This log entry is very telling. First, note the time (9:39am EST on 4/20). This is exactly when the account was created and I had logged in. Second, even though I removed the source IP so as not to divulge my client's network, the source IP was mine which means the request originated from my system. Third and most importantly, notice the referrer:

http://adserver.openx.org/plugins/videoReport/images/items/icons.html?oapPath=http%3A//admin.opx.[my_client_domain].com/

This means that the CSRF attack was hosted on adserver.openx.org which is OpenX's free hosted ad server solution! The file icons.html appears to be a script that takes as its input a URL (in this case, my client's OpenX server). In short, the attack appears to have originated from OpenX's own SaaS system! In the days following the attack I verified that the URL http://adserver.openx.org/plugins/videoReport/images/items/icons.html was active.

However, at some time on April 24th it must have been removed, because now this URL provides a 404. My suspicion is that OpenX discovered the hack and quietly removed the malicious script. I had posted information on the OpenX support forums regarding this rogue account and others verified similar activity.  However, no one from OpenX responded on the support forum. I have reached out to various contacts at OpenX, but have not received any responses.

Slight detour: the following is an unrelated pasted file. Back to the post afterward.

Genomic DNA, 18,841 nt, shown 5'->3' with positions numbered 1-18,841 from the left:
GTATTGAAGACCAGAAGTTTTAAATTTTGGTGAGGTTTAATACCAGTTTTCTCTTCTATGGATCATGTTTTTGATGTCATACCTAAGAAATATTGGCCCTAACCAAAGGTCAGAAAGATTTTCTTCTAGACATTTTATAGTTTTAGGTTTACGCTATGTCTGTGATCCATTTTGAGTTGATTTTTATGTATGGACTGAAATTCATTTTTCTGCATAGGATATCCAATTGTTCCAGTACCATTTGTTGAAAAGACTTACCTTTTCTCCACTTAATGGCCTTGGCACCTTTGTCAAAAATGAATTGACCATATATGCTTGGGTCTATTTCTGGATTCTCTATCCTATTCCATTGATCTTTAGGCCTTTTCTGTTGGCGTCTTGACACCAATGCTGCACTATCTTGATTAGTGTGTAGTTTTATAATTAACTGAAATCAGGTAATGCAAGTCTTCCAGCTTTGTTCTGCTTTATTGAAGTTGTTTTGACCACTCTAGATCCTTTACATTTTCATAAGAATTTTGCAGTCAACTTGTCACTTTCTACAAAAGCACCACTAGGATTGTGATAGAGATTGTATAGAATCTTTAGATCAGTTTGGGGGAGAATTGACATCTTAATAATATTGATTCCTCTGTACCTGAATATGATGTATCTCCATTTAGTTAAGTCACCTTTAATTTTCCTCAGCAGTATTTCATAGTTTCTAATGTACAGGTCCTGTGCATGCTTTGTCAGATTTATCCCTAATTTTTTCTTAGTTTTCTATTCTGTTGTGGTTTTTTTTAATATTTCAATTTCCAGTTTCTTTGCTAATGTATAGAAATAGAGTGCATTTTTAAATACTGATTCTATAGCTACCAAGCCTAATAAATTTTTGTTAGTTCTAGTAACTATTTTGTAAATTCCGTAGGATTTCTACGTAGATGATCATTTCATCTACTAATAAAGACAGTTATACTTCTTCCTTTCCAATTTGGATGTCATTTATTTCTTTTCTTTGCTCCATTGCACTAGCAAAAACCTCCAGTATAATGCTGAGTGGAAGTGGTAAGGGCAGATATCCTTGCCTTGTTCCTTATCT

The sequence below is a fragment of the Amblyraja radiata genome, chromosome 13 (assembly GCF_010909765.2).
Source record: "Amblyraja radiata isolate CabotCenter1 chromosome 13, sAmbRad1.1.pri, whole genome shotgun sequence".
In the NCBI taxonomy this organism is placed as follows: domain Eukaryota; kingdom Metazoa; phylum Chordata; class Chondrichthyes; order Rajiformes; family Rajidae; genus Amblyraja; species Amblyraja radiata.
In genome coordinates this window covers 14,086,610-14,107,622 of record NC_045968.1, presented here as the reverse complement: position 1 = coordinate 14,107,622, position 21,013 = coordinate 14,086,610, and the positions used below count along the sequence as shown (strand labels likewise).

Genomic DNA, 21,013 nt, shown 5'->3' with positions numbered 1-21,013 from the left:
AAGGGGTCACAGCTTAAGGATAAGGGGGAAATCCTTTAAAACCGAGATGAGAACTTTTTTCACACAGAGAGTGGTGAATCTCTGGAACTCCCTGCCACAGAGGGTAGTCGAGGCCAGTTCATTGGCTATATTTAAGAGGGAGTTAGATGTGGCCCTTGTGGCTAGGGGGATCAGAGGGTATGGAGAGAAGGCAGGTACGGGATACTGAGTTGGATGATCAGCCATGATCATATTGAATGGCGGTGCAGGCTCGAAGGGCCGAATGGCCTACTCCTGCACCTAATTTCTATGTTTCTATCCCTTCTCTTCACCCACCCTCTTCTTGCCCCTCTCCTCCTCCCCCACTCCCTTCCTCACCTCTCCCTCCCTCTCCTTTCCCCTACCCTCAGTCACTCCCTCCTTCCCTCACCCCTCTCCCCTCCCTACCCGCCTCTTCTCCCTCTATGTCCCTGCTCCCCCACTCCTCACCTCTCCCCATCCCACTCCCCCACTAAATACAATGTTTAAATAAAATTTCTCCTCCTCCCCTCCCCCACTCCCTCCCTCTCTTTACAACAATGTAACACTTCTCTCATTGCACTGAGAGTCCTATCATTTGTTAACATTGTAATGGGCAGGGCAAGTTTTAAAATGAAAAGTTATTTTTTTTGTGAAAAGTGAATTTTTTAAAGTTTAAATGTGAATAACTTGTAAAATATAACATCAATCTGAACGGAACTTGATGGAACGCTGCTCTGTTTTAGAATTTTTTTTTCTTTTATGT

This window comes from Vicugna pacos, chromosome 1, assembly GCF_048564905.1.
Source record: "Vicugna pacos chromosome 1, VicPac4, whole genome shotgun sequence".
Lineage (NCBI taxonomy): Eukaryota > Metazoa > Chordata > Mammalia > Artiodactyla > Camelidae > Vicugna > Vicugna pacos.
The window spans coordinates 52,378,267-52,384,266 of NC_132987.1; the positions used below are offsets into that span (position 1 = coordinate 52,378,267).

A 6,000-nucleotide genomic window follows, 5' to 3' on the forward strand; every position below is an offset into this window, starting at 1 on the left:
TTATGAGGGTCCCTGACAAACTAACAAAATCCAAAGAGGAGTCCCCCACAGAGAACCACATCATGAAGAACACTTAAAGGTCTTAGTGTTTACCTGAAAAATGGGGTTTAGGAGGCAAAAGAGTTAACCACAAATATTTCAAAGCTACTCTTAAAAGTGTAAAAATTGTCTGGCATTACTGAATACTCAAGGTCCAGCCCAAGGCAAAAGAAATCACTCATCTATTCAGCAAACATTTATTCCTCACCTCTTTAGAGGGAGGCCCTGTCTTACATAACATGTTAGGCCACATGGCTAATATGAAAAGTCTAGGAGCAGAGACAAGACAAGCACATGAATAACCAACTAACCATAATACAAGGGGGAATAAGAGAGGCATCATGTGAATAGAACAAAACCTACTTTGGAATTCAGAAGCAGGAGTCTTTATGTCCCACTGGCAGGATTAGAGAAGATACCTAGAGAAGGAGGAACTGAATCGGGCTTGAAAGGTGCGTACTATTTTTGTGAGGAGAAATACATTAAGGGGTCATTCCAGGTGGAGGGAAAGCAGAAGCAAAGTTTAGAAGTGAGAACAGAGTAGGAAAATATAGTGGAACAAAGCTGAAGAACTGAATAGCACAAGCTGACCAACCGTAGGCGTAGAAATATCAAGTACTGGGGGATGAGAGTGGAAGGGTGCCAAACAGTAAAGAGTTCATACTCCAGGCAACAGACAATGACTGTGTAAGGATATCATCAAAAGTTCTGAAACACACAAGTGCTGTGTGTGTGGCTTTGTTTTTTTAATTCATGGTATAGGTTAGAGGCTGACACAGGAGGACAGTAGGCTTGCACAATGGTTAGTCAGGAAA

Outside of the creation of the unauthorized admin account within the OpenX application, there were two other changes that occurred as a result of this attack. First, the attacker was able to overwrite the .htaccess file, thereby removing its contents and opening up one of the directories to full access.

Second, a file called debug.php was dropped into the openx_install/var directory. The contents of this file appear to be log information from the attack and verify the attempts to overwrite .htaccess files.

(click image to enlarge)

Debug Baldwin

Summary